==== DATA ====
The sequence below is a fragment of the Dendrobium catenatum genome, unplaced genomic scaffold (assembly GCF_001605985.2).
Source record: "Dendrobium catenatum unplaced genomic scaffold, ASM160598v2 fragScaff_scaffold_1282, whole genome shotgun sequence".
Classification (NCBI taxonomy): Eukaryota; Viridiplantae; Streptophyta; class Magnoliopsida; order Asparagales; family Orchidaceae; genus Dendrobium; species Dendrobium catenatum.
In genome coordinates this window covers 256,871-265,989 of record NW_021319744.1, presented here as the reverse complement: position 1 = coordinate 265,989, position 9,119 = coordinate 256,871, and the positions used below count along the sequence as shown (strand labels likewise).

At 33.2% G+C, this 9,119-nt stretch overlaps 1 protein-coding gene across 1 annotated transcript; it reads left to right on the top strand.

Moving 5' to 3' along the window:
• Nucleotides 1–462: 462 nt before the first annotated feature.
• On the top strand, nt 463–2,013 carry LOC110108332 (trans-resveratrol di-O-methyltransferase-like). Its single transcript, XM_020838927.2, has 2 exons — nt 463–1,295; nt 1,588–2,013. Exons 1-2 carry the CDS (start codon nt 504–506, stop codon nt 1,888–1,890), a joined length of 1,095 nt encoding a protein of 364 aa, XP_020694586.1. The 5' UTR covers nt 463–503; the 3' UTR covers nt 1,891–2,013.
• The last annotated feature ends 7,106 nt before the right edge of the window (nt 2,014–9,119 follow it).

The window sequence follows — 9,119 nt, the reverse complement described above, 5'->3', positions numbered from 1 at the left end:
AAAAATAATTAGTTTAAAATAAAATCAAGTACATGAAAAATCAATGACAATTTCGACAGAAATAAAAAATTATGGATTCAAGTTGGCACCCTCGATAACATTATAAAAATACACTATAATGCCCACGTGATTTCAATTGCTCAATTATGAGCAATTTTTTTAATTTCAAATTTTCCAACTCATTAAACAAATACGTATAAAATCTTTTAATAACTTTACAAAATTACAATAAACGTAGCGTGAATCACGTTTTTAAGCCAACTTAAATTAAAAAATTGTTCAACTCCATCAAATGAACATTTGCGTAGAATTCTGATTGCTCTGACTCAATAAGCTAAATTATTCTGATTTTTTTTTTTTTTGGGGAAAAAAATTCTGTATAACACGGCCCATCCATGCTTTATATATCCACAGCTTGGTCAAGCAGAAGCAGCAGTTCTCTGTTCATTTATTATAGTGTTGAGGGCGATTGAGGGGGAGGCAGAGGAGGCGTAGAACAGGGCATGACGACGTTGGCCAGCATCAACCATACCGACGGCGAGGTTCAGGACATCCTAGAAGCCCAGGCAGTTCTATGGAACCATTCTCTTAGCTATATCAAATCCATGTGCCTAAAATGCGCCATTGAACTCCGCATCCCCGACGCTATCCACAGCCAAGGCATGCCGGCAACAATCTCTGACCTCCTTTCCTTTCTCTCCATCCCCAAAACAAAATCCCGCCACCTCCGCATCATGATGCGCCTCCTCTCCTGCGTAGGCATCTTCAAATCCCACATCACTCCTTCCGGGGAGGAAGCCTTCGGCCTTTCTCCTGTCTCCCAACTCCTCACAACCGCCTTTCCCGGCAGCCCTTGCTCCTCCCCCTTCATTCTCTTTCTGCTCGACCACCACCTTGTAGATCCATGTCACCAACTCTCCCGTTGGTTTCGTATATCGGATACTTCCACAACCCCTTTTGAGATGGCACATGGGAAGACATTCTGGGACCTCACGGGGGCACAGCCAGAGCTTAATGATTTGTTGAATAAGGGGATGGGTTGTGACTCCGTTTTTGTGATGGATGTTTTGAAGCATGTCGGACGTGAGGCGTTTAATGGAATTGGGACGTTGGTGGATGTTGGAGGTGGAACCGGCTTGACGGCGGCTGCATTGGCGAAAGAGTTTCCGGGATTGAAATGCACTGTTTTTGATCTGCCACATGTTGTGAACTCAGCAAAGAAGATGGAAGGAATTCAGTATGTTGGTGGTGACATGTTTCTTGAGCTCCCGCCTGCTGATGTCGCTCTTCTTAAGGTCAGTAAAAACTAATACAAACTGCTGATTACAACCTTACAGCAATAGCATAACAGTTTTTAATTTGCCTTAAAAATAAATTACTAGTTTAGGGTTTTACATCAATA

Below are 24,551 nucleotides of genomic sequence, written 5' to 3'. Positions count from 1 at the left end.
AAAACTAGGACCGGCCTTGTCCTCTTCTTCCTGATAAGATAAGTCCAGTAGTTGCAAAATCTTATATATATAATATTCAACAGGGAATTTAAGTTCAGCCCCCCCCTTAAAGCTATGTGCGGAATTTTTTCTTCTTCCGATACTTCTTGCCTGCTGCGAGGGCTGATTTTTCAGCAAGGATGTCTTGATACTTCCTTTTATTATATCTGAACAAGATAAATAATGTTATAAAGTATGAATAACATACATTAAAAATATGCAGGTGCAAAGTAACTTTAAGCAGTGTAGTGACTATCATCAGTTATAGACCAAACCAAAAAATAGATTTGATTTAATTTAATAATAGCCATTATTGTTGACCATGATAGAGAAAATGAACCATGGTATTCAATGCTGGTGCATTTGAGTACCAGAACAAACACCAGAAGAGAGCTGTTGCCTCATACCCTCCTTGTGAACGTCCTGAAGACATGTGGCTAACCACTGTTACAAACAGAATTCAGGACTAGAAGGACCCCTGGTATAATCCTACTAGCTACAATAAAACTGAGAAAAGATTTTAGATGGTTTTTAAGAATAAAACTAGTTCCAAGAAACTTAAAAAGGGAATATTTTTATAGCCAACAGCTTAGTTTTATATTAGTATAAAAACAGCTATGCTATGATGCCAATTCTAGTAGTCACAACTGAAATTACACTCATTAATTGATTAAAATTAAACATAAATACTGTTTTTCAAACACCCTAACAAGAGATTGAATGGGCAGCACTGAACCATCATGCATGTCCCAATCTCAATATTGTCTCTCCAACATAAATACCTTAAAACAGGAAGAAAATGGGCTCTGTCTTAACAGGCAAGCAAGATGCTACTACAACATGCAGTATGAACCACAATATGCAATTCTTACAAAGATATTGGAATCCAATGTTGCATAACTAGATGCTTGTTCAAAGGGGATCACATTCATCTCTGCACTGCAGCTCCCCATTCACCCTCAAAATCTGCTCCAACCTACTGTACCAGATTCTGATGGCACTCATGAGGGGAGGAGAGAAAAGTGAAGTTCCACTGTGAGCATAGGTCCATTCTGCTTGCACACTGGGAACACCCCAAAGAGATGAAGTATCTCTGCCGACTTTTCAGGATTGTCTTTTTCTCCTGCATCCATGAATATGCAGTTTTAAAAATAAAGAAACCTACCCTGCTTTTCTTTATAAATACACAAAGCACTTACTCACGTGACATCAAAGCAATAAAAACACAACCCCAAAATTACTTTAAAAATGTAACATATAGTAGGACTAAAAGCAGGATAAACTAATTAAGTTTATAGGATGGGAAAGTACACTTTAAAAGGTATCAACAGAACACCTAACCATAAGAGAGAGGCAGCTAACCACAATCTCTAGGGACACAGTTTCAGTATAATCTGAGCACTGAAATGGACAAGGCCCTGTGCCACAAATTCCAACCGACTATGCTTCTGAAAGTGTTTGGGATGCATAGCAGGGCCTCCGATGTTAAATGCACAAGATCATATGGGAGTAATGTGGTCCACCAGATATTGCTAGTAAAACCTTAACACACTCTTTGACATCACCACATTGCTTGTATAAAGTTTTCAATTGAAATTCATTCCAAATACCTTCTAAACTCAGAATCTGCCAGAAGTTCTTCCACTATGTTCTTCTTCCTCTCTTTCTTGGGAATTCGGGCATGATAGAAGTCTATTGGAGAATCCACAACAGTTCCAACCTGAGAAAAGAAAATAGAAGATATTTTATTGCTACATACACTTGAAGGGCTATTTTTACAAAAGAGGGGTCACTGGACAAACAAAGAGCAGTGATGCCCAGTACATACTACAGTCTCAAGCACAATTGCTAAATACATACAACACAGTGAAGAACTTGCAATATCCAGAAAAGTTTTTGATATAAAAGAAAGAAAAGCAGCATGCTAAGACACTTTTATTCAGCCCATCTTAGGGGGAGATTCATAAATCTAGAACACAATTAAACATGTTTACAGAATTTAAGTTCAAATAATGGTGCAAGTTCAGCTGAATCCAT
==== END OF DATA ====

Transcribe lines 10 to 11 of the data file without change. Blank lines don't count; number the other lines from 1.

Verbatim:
The window sequence follows — 9,119 nt, the reverse complement described above, 5'->3', positions numbered from 1 at the left end:
AAAAATAATTAGTTTAAAATAAAATCAAGTACATGAAAAATCAATGACAATTTCGACAGAAATAAAAAATTATGGATTCAAGTTGGCACCCTCGATAACATTATAAAAATACACTATAATGCCCACGTGATTTCAATTGCTCAATTATGAGCAATTTTTTTAATTTCAAATTTTCCAACTCATTAAACAAATACGTATAAAATCTTTTAATAACTTTACAAAATTACAATAAACGTAGCGTGAATCACGTTTTTAAGCCAACTTAAATTAAAAAATTGTTCAACTCCATCAAATGAACATTTGCGTAGAATTCTGATTGCTCTGACTCAATAAGCTAAATTATTCTGATTTTTTTTTTTTTTGGGGAAAAAAATTCTGTATAACACGGCCCATCCATGCTTTATATATCCACAGCTTGGTCAAGCAGAAGCAGCAGTTCTCTGTTCATTTATTATAGTGTTGAGGGCGATTGAGGGGGAGGCAGAGGAGGCGTAGAACAGGGCATGACGACGTTGGCCAGCATCAACCATACCGACGGCGAGGTTCAGGACATCCTAGAAGCCCAGGCAGTTCTATGGAACCATTCTCTTAGCTATATCAAATCCATGTGCCTAAAATGCGCCATTGAACTCCGCATCCCCGACGCTATCCACAGCCAAGGCATGCCGGCAACAATCTCTGACCTCCTTTCCTTTCTCTCCATCCCCAAAACAAAATCCCGCCACCTCCGCATCATGATGCGCCTCCTCTCCTGCGTAGGCATCTTCAAATCCCACATCACTCCTTCCGGGGAGGAAGCCTTCGGCCTTTCTCCTGTCTCCCAACTCCTCACAACCGCCTTTCCCGGCAGCCCTTGCTCCTCCCCCTTCATTCTCTTTCTGCTCGACCACCACCTTGTAGATCCATGTCACCAACTCTCCCGTTGGTTTCGTATATCGGATACTTCCACAACCCCTTTTGAGATGGCACATGGGAAGACATTCTGGGACCTCACGGGGGCACAGCCAGAGCTTAATGATTTGTTGAATAAGGGGATGGGTTGTGACTCCGTTTTTGTGATGGATGTTTTGAAGCATGTCGGACGTGAGGCGTTTAATGGAATTGGGACGTTGGTGGATGTTGGAGGTGGAACCGGCTTGACGGCGGCTGCATTGGCGAAAGAGTTTCCGGGATTGAAATGCACTGTTTTTGATCTGCCACATGTTGTGAACTCAGCAAAGAAGATGGAAGGAATTCAGTATGTTGGTGGTGACATGTTTCTTGAGCTCCCGCCTGCTGATGTCGCTCTTCTTAAGGTCAGTAAAAACTAATACAAACTGCTGATTACAACCTTACAGCAATAGCATAACAGTTTTTAATTTGCCTTAAAAATAAATTACTAGTTTAGGGTTTTACATCAATA